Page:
The G-77/CHINA proposed replacing EU text on countries 
enforcing gender discrimination through law with language 
on women having insufficient access to the law in many 
countries. The text remains bracketed. 

Media: In paragraph 22, on achievements, delegates agreed 
to the paragraph with JUSCANZ amendments on, inter alia, 
women's media networks contributing to global information 
dissemination. In paragraph 23, on obstacles, brackets 
remain on a reference to obscene materials and pornography. 
Delegates agreed to language on negative and/or degrading 
images of women, and to deletion of a sentence on male 
norms. There was no consensus on a reference to areas of 
journalism, or on a Holy See proposal for a list of issues, 
including poverty and illiteracy, limiting access to the 
Internet. A reference to political will and financial 
resources was dropped following opposition from some Latin 
American countries (SLAC) and others.

Environment: In paragraph 24, on achievements, delegates 
agreed on text stating that some national environmental 
policies and programmes have incorporated gender 
perspectives. Brackets remain on: a merger of JUSCANZ and 
Mexico proposals that recognizes, inter alia, the link 
between gender equality, poverty eradication and 
sustainable development; and on a JUSCANZ reference to 
traditional ecological knowledge of indigenous women. 
Delegates agreed to delete a JUSCANZ reference to women's 
traditional knowledge. In paragraph 25, on obstacles, CUBA 
suggested text on the need for addressing the root causes 
of environmental problems. SOUTH AFRICA proposed a 
reference to, inter alia, women's lack of technical skills 
impeding sustainable environmental decision-making. 
PALESTINE suggested text on foreign occupation. The 
paragraph remains bracketed.



International Actions: In agreed 120(a), delegates accepted 
JUSCANZ language on assisting governments to build 
institutional capacity for, inter alia, PFA implementation. 
ALGERIA specified assisting governments at their request. 
In 120(b), on NGOs helping to, inter alia, monitor the PFA, 
SLAC, with CHINA, advocated reference to following up 
instead of monitoring. SOUTH AFRICA and the EU supported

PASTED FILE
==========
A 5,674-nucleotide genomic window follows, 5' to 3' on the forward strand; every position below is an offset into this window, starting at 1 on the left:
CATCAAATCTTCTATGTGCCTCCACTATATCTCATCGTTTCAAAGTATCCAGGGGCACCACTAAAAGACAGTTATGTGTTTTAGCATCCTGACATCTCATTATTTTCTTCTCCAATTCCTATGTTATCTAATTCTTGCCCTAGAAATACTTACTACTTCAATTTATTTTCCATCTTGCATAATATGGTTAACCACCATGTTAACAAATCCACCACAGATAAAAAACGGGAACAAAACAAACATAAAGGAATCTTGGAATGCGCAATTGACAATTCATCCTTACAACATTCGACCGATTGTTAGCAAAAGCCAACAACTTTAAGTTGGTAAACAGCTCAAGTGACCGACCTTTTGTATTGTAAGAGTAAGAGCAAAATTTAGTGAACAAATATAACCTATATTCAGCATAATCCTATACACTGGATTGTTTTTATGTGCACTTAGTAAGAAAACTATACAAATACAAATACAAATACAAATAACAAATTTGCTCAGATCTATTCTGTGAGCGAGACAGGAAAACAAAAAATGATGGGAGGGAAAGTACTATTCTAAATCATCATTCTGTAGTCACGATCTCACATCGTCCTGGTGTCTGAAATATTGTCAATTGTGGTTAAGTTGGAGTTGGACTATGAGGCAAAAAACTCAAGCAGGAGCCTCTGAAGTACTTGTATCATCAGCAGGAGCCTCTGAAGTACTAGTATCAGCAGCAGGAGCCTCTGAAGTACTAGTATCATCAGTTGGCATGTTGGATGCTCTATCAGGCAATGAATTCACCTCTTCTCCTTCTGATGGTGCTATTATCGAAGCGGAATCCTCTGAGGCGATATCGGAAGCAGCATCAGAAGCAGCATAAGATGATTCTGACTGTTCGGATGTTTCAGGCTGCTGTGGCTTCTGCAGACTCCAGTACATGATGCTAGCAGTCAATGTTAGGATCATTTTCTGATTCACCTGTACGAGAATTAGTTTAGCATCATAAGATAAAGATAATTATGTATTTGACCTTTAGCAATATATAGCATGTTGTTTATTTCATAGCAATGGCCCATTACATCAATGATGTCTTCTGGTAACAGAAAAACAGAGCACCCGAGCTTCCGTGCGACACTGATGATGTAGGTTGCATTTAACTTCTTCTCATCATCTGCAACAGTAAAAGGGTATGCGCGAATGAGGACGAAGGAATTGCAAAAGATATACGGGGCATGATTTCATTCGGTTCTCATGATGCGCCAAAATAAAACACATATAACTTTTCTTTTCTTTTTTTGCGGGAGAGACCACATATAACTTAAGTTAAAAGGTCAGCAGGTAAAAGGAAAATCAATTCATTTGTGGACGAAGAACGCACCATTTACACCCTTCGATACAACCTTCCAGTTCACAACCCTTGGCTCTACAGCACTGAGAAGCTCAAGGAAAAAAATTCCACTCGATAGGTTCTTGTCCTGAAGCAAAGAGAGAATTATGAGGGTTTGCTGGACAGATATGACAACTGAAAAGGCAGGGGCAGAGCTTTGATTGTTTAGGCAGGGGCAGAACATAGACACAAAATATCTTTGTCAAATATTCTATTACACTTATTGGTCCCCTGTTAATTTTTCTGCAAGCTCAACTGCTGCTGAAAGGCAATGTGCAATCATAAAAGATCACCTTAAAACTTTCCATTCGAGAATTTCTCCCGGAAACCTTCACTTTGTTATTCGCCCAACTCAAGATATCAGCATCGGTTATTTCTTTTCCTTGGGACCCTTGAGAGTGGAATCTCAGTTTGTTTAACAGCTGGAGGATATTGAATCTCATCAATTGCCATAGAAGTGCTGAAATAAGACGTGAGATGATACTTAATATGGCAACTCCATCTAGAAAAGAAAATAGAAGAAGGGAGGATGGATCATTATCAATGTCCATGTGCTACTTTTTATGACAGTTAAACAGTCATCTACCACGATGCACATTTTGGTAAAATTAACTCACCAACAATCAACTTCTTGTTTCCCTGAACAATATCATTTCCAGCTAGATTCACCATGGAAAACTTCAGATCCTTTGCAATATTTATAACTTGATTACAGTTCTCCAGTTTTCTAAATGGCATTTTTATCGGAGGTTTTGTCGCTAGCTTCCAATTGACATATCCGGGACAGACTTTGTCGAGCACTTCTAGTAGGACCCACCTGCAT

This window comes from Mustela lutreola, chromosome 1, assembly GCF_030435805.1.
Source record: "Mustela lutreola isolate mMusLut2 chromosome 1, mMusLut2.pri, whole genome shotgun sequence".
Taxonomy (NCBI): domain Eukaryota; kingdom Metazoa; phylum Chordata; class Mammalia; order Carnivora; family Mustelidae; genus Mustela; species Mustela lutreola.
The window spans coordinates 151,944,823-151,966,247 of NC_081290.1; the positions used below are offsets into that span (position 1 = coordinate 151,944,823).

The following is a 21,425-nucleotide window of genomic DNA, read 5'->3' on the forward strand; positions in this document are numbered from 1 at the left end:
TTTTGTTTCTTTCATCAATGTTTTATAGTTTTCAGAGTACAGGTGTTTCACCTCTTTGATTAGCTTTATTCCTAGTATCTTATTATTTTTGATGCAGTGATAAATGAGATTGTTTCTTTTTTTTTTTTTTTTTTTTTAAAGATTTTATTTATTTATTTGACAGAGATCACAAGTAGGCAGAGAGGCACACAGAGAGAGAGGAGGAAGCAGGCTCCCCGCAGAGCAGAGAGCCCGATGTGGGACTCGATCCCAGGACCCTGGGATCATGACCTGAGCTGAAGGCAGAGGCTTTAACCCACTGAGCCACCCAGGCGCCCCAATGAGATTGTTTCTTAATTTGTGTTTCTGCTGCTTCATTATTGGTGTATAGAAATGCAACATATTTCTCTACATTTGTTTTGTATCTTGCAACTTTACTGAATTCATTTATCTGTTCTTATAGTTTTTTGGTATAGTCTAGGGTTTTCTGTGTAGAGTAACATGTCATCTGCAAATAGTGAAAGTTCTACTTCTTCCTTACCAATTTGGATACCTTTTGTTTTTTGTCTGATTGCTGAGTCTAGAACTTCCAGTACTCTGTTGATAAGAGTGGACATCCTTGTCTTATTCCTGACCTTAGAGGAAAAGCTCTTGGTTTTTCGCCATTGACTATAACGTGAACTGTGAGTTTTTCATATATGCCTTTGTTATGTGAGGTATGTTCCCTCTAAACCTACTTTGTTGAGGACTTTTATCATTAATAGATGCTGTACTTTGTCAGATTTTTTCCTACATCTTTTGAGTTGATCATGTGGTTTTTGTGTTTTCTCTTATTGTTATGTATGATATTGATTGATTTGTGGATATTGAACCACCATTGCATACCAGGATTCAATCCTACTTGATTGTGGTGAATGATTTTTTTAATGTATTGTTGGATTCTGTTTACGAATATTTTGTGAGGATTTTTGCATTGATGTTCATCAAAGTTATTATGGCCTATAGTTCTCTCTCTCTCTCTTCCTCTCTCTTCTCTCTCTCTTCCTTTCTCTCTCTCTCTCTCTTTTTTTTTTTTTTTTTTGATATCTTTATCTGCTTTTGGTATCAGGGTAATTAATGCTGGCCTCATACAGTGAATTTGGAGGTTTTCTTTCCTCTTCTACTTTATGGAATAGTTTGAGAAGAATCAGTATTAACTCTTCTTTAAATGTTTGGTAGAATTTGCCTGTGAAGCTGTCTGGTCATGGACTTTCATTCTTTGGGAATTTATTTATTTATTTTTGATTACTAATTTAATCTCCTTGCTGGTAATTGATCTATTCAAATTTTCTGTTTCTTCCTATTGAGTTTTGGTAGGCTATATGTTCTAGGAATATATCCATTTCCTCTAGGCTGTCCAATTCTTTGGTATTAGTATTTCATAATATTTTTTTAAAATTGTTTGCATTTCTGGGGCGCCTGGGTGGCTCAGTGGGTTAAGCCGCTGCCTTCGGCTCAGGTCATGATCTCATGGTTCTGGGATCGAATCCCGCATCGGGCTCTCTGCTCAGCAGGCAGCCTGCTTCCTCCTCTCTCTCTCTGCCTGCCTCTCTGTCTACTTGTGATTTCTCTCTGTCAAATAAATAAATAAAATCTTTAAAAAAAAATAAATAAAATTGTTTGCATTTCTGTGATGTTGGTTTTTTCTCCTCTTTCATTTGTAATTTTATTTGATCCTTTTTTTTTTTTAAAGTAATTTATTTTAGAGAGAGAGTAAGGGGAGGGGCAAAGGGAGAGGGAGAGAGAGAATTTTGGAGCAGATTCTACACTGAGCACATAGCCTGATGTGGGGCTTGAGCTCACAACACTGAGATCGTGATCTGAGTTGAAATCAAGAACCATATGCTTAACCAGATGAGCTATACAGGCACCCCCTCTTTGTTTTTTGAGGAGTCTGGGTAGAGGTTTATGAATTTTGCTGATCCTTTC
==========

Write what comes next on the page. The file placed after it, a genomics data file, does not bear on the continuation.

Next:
follow up and monitoring. A number of delegations, 
including ALGERIA and PAKISTAN, called for relocating the 
sub-paragraph to national actions, while the EU preferred 
national and international actions. The text remains 
bracketed. In agreed 120(b) bis, on national policies, 
programmes and benchmarks for achieving a gender 
perspective, the EU added a reference to NGOs, and 
substituted gender equality for gender perspective. 
Delegates also relocated the text under national actions. 

In 120(c), delegates agreed to language on allocating 
sufficient resources to regional and national programmes 
for PFA implementation. Delegates accepted a Russian 
Federation proposed 120(d), on assisting governments in EIT 
countries to, inter alia, develop plans for women's 
empowerment. In bracketed 120(e), delegates could not agree 
on a G-77/China proposal for a database listing UN 
programmes and projects. The EU suggested placing Iraq's 
proposal for 120(e) bis, on economic sanctions, under 
national and international actions. IRAQ, IRAN, CUBA and 
ALGERIA supported the current placement. The text remains 

In JUSCANZ-proposed 121(a), on mainstreaming a gender 
perspective in the UN system, delegates disagreed on 
references to, inter alia, participation of women and UN 
reform. ALGERIA, IRAN and CHINA called for deleting the 
sub-paragraph, which remains bracketed. Delegates agreed to 
121(a) bis, on supporting national efforts, particularly in